Costco Says NO To Bee-Killing Pesticides, Demands Suppliers Make Immediate Changes

The retail giant, Costco, sent a clear message to its suppliers demanding they limit the use of non-essential pesticides for products sold in their stores.

In particular, Costco discourages the use of a controversial class of insecticides called neonicotinoids. Neonicotinoids are known to cause damage to the ecosystem, in particular, the harmful effects it has on pollinator species like bees.

In the past, Costco received recognition from both employees and consumers for its progressive steps when it comes to sustainability. Moreover, with the new policy they added, we hope to see additional companies join the movement for the preservation of bees and other precious pollinators in the future.

In 2016, Costco released a policy called “Costco Wholesale’s Live Goods Policy To Protect Pollinator Health,” where it explains:

“Costco Wholesale understands that the honey bee population is declining and these bees are necessary for the life cycles of people, plants and the food we consume. We have invested in a multi-year research project to improve honey bee health and sustainability and are committed to following the continuing research, developments surrounding bee colony collapse and other areas of environmental concern. We are also committed to business practices that support the growth and sustainability of bees and other pollinators.”

Furthermore, Costco’s policy encourages suppliers to look beyond traditional methods of pest and disease control into eco-friendly alternatives. The retail giant specifies that any application for chemical use must meet or exceed laws and regulations, both local and federal.

In fact, the policy aligns with recent announcements made by the U.S. Environmental Protection Agency (EPA) to lessen the serious risks to bees from modern pesticide products. Consequently, since Costco has discouraged neonicotinoids, especially when it comes to plants where bees represent the primary pollinator, or on plants that are known to attract bees, it could have a tremendous positive impact on the surrounding environment.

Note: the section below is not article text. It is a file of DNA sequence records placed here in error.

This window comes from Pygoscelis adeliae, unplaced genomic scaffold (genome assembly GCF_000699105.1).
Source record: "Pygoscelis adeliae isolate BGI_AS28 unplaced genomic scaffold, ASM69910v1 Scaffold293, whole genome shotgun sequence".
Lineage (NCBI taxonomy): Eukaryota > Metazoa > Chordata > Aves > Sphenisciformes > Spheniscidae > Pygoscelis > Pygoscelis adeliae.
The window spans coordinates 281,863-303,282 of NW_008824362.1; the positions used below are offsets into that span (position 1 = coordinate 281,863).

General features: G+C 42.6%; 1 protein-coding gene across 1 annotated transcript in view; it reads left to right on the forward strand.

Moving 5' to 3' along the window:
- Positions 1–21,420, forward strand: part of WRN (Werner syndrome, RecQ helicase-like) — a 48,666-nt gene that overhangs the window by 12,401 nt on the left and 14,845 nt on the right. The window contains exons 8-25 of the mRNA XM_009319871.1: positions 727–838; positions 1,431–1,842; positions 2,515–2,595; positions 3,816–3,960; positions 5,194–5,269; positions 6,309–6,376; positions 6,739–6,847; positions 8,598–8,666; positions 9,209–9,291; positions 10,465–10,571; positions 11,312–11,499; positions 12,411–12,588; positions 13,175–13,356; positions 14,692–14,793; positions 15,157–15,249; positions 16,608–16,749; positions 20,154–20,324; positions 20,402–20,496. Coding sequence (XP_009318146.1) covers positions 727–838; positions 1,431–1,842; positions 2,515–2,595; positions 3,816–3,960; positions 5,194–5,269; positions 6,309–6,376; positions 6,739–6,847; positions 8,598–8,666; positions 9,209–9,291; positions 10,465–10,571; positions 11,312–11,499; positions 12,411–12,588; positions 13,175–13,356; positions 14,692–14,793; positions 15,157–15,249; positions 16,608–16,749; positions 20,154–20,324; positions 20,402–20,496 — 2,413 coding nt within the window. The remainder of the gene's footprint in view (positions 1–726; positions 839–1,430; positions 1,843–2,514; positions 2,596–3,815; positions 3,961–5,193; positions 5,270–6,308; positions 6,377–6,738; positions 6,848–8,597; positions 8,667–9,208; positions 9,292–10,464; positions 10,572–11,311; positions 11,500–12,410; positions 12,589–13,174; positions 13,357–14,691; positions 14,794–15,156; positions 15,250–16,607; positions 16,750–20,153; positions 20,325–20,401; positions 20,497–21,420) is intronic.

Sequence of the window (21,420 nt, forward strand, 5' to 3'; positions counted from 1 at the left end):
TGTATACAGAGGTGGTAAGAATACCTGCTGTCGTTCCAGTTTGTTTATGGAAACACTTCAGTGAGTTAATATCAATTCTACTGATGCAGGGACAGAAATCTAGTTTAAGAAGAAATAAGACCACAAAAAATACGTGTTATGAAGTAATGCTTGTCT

In a recent announcement, the endangered species list grew by yet another unsuspecting victim – the rusty patched bumblebee – which was a widespread species before its tragic downfall. It is now the first bee in the contiguous 48 states to have been proposed for endangered species status. However, many people share the same concern that it may not be the last.

Why Neonicotinoids are so dangerous

Neonicotinoids, also known as neonics, are a common class of insecticides. However, research shows that the effects of these pesticides go beyond their expected victims and cause enormous damage to bees and other pollinator species.

Researchers from Mainz University Medical Center and Goethe University Frankfurt observed that even moderate doses of neonics cause harm to bees. They published their discoveries in the respected journal, PLOS One in 2016.

Findings prove that even minute quantities of neonics could affect acetylcholine levels in developing bee larvae. This development could have a severe effect on the bees’ later growth. While at the higher levels the toxin showed even stronger adverse effects.

The European Union (EU) came to a similar conclusion back in 2013. The decision prompted them to set restrictions on three widespread neonicotinoid insecticides: thiamethoxam, imidacloprid, and clothianidin.


Many scientific papers have shown that non-lethal amounts of neonics may relate to the rapid decline in bee populations. These reports also touch on the subject of irregularities in breeding and impaired flight orientation with the species.

Therefore, we must end the use of harmful pesticides, and other similar chemicals of we are to give the bees a fighting chance. Moreover, we look to businesses like Costco who hold influential positions to make a positive impact. With over 705 stores worldwide and annual sales around the $120 billion mark, they could become leaders in the movement against the use of harmful chemical products that continue to endanger Earth’s natural ecosystem.


Bishop, Vic. “Major Big Box Retailer Calls On Suppliers To Stop Using Bee-Killing Chemicals – Waking Times”. Waking Times. N.p., 2017. Web. 5 June 2017.

“Neonicotinoid Pesticides Cause Harm To Honeybees: Researchers Discover New Mechanism Associated With Worldwide Decline Of Bee Populations”. ScienceDaily. N.p., 2016. Web. 5 June 2017.

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